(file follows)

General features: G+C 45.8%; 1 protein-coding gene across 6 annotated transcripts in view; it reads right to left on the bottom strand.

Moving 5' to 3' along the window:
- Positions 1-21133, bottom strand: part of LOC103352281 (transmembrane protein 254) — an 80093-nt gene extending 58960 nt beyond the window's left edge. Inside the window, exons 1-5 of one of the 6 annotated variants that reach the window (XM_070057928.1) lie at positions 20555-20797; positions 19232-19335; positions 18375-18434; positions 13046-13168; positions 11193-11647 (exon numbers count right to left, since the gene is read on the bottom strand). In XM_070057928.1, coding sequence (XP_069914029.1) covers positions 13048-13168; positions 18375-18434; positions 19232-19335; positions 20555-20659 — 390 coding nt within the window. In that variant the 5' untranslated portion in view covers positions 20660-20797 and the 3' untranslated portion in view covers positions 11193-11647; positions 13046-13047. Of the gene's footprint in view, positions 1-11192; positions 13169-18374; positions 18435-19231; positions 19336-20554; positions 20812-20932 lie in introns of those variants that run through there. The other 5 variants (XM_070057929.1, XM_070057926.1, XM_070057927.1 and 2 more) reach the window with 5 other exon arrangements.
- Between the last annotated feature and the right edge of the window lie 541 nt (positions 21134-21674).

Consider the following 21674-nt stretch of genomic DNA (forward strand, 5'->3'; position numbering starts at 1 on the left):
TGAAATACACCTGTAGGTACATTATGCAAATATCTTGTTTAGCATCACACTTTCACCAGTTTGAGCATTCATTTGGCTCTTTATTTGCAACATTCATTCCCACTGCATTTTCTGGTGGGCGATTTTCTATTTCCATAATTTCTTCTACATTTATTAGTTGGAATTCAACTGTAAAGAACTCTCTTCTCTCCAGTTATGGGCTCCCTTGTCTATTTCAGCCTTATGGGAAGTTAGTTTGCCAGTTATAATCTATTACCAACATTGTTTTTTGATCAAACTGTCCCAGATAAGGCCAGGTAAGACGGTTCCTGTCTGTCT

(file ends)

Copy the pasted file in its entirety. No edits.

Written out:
General features: G+C 45.8%; 1 protein-coding gene across 6 annotated transcripts in view; it reads right to left on the bottom strand.

Moving 5' to 3' along the window:
- Positions 1-21133, bottom strand: part of LOC103352281 (transmembrane protein 254) — an 80093-nt gene extending 58960 nt beyond the window's left edge. Inside the window, exons 1-5 of one of the 6 annotated variants that reach the window (XM_070057928.1) lie at positions 20555-20797; positions 19232-19335; positions 18375-18434; positions 13046-13168; positions 11193-11647 (exon numbers count right to left, since the gene is read on the bottom strand). In XM_070057928.1, coding sequence (XP_069914029.1) covers positions 13048-13168; positions 18375-18434; positions 19232-19335; positions 20555-20659 — 390 coding nt within the window. In that variant the 5' untranslated portion in view covers positions 20660-20797 and the 3' untranslated portion in view covers positions 11193-11647; positions 13046-13047. Of the gene's footprint in view, positions 1-11192; positions 13169-18374; positions 18435-19231; positions 19336-20554; positions 20812-20932 lie in introns of those variants that run through there. The other 5 variants (XM_070057929.1, XM_070057926.1, XM_070057927.1 and 2 more) reach the window with 5 other exon arrangements.
- Between the last annotated feature and the right edge of the window lie 541 nt (positions 21134-21674).

Consider the following 21674-nt stretch of genomic DNA (forward strand, 5'->3'; position numbering starts at 1 on the left):
TGAAATACACCTGTAGGTACATTATGCAAATATCTTGTTTAGCATCACACTTTCACCAGTTTGAGCATTCATTTGGCTCTTTATTTGCAACATTCATTCCCACTGCATTTTCTGGTGGGCGATTTTCTATTTCCATAATTTCTTCTACATTTATTAGTTGGAATTCAACTGTAAAGAACTCTCTTCTCTCCAGTTATGGGCTCCCTTGTCTATTTCAGCCTTATGGGAAGTTAGTTTGCCAGTTATAATCTATTACCAACATTGTTTTTTGATCAAACTGTCCCAGATAAGGCCAGGTAAGACGGTTCCTGTCTGTCT